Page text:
February 27, 2017


The Krays – 1990 | 104 mins | Drama | Colour


Plot Synopsis

The Krays

They may be dead, but infamous Sixties underworld figures Ronnie and Reggie Kray still cast a shadow across British cinema that extends beyond Guy Ritchieís gangster comedies. Former child actors Gary and Mark Kemp make a surprisingly strong fist of their roles as the dapper twins, while Billie Whitelaw and Susan Fleetwood flesh out the family background. Tom Bell and Stephen Berkoff are convincing villainous victims and the world of working class clans steeped in a rough, sort-of-honourable, violence is powerfully done. Peter Medakís brutally stark biopic dwells on the duoís oedipal relationship with their mother, while implying some nebulous connection between Ronnieís homosexuality and psychotic violence. Writer Philip Ridley moderately glamorises their violent world and attributes too much humanity to what were basically just a pair of terrifyingly villains.

From their deprived childhood upbringing by a domineering mother Violet (Billie Whitelaw) and layabout father (Alfred Lynch) in the 1930s, Romnie and Reggie had an almost telepathic understanding from their early schoolground bully days to completing National Service together. From the time moment when they beat each other up at a fairground boxing match an inseparable bond was formed as their mother lectured her two boys that they stand united not fight each other. They rapidly rise through a spot of GBH and protection rackets to murderous rule of the post-war East End underworld. Their gangland empire was born from intimidation, their respect demanded by brutality so horrific that eventually even their own turned against them. At the height of their notoriety the twinís private lives take contrasting routes; Reggie falls in love with cherub-like Frances (Kate Hardie), while Ronald gets involved in a homosexual relationship with one of his henchmen. After Frances commits suicide Ronís susceptibility to bouts of irrational violence and domination of his grieving brother causes chinks to appear in the seemingly impregnable armour of The Krays. After the brazen murder of two rival villains, Jack ‘The Hat’ McVitie (Tom Bell) and George Cornell (Steven Berkoff), London breathed a sigh of relief in 1969 as they were sentenced to 30 years each, thus marking the end of their bloody reign.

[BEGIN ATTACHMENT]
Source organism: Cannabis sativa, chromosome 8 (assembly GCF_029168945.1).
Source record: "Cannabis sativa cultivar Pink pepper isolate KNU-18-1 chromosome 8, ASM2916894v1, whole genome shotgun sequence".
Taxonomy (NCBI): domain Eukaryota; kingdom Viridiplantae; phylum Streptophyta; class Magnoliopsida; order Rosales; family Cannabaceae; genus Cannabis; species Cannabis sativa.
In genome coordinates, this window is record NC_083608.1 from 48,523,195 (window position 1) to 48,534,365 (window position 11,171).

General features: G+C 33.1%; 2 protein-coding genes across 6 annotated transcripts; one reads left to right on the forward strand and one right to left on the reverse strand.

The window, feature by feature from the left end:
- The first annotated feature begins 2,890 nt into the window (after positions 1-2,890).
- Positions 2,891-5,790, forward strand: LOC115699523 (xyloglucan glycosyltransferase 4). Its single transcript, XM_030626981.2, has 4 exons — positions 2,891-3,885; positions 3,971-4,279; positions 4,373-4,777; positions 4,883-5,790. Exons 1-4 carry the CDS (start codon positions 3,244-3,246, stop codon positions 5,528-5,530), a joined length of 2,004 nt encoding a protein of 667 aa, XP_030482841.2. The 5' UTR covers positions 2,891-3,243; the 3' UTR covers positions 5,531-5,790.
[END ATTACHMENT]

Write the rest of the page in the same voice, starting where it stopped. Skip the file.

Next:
Production Team

Peter Medak: Director
Alex Thomson: Cinematography
Lindy Hemming: Costume Design
Martin Walsh: Film Editing
Ailbhe Lemass: Makeup Department
Michael Kamen: Original Music
Chris Rea: Original Music
Ray Burdis: Producer
Dominic Anciano: Producer
Michael Pickwoad: Production Design
Philip Ridley: Script
Gerry Humphreys: Sound Department


Billie Whitelaw: Violet Kray
Tom Bell: Jack \’The Hat\’ McVitie
Gary Kemp: Ronald Kray
Martin Kemp: Reggie Kray
Susan Fleetwood: Rose
Charlotte Cornwell: May
Kate Hardie: Frances
Avis Bunnage: Helen
Alfred Lynch: Charlie Kray
Gary Love: Steve
Steven Berkoff: George Cornell
Jimmy Jewel: Cannonball Lee
Barbara Ferris: Mrs Lawson
Victor Spinetti: Mr Lawson

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